In February 2020, the Dubai FP&A Board gathered for the 7th time to discuss the subject of "Building Winning Financial Planning and Analysis (FP&A) Teams". Lukas Herbert, FP&A Director at Takeda Pharmaceuticals, facilitated the meeting. The event was sponsored by Jedox, Michael Page and Azdan.
What are the key features of a successful FP&A Professional?
The session began with a quick question to every participant regarding the most important attribute of an FP&A professional. The outcome was very interesting as almost everyone mentioned a soft skill than a technical one - be it curiosity, storytelling, influencing, agility or continuous improvement.
The discussion regarding FP&A Team Building, roles and synergies was then initiated by recapping the 5 critical FP&A team roles - the Architect, the Data Scientist, the Analyst, the Storyteller and the Influencer. It was mentioned that all these roles are not possible to find in one person, therefore, a team should be built.
Accountants vs FP&A
The participants discussed their experiences and views regarding building FP&A teams. Interesting perspectives emerged around whether the traditional path of most of today's FP&A professionals (from accountant / audit backgrounds) was still relevant or would there be better-suited professionals to tap into while hiring FP&A resources.
One view seemed to be that accountants can be too rigid, arrogant or lacking understanding of data analytics or technological systems making them less suited to be FP&A professionals. In the earlier days of FP&A, the main responsibilities of FP&A teams used to be around ensuring data collection, accuracy and integrity. However, with today's evolved systems, shared service environments, expectations from FP&A teams have evolved towards more strategic business partnering. Engineers or commercial professionals seem to be able to handle this better than traditional accountants. The counter view remains that in order to effectively analyze numbers and identify the story behind them, a deep knowledge of accounting is a pre-requisite.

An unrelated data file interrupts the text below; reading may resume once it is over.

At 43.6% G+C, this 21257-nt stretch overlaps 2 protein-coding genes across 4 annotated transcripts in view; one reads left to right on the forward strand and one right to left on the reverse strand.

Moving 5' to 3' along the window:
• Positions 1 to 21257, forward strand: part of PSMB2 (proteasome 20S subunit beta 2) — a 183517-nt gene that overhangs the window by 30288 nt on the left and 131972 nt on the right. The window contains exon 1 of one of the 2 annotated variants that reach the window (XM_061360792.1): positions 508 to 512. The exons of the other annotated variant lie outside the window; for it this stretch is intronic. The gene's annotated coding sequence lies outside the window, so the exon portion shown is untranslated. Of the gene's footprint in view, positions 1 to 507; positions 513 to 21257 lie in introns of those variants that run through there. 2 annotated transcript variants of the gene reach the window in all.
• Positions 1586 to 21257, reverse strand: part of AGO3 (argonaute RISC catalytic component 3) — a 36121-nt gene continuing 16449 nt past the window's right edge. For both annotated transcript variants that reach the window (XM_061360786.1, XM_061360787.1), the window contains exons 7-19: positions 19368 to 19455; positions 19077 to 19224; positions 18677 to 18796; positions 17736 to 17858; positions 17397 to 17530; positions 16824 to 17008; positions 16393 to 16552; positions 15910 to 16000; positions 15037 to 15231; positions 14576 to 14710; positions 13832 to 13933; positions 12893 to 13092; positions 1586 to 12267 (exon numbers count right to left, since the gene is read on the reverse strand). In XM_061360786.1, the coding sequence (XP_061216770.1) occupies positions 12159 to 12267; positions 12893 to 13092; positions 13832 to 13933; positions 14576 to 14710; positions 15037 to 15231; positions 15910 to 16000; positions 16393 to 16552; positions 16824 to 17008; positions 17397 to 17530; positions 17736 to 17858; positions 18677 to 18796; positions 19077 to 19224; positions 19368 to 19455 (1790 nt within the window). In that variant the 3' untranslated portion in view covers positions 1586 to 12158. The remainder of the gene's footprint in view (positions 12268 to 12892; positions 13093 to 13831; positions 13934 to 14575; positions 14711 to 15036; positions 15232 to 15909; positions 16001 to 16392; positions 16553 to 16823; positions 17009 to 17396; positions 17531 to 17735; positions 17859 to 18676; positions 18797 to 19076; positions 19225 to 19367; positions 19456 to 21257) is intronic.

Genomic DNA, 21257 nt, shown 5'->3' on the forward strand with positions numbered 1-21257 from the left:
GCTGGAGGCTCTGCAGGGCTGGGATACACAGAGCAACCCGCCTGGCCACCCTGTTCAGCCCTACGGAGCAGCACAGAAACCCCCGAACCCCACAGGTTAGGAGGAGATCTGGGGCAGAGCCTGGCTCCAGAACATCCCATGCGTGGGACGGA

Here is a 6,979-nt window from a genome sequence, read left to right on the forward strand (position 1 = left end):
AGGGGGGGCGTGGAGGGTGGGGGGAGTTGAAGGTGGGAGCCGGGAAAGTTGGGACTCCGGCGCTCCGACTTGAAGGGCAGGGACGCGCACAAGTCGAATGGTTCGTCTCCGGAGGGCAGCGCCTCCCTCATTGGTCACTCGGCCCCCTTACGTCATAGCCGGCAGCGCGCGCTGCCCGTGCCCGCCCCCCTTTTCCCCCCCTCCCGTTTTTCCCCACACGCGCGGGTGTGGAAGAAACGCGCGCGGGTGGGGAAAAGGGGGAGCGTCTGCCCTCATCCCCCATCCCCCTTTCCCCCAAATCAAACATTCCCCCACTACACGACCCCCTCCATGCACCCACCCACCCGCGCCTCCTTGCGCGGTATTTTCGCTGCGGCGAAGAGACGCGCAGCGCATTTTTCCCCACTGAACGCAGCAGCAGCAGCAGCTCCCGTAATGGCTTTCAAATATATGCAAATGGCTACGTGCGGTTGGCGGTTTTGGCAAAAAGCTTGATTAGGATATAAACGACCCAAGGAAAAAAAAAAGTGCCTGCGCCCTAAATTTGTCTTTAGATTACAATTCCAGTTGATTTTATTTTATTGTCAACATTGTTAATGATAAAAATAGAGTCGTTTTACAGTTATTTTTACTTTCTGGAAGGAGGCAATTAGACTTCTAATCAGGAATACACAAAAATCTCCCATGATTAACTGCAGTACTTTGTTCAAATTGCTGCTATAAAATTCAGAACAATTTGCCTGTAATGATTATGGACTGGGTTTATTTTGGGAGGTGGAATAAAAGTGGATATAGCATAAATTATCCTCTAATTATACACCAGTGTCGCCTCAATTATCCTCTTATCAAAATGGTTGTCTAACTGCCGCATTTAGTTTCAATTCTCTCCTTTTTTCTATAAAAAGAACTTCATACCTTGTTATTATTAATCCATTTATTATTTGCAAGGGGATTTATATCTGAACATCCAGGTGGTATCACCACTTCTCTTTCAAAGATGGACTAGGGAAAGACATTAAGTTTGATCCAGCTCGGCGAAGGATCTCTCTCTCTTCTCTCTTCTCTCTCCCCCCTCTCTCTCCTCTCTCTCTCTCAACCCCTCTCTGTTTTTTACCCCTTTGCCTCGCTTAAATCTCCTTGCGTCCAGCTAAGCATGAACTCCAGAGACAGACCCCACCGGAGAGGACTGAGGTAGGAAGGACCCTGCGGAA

The ideal FP&A candidate fit seems to be a candidate who has not only a firm knowledge of accounting and comfort with numbers but also a good business understanding and story-telling and influencing skillset. A suggestion to develop these capabilities emerged as being rotations into business roles for FP&A professionals. Establishing credibility also emerged as a key prerequisite for an FP&A team to exert greater influence on business decision making.
Case Studies and Insights
The session ended with two real-life case studies being presented by senior finance leaders, Pawnesh Maniramka and Anand Soni on their personal experiences of building successful FP&A teams in their organizations. Key takeaways were discussed by the participants and the session was thus concluded.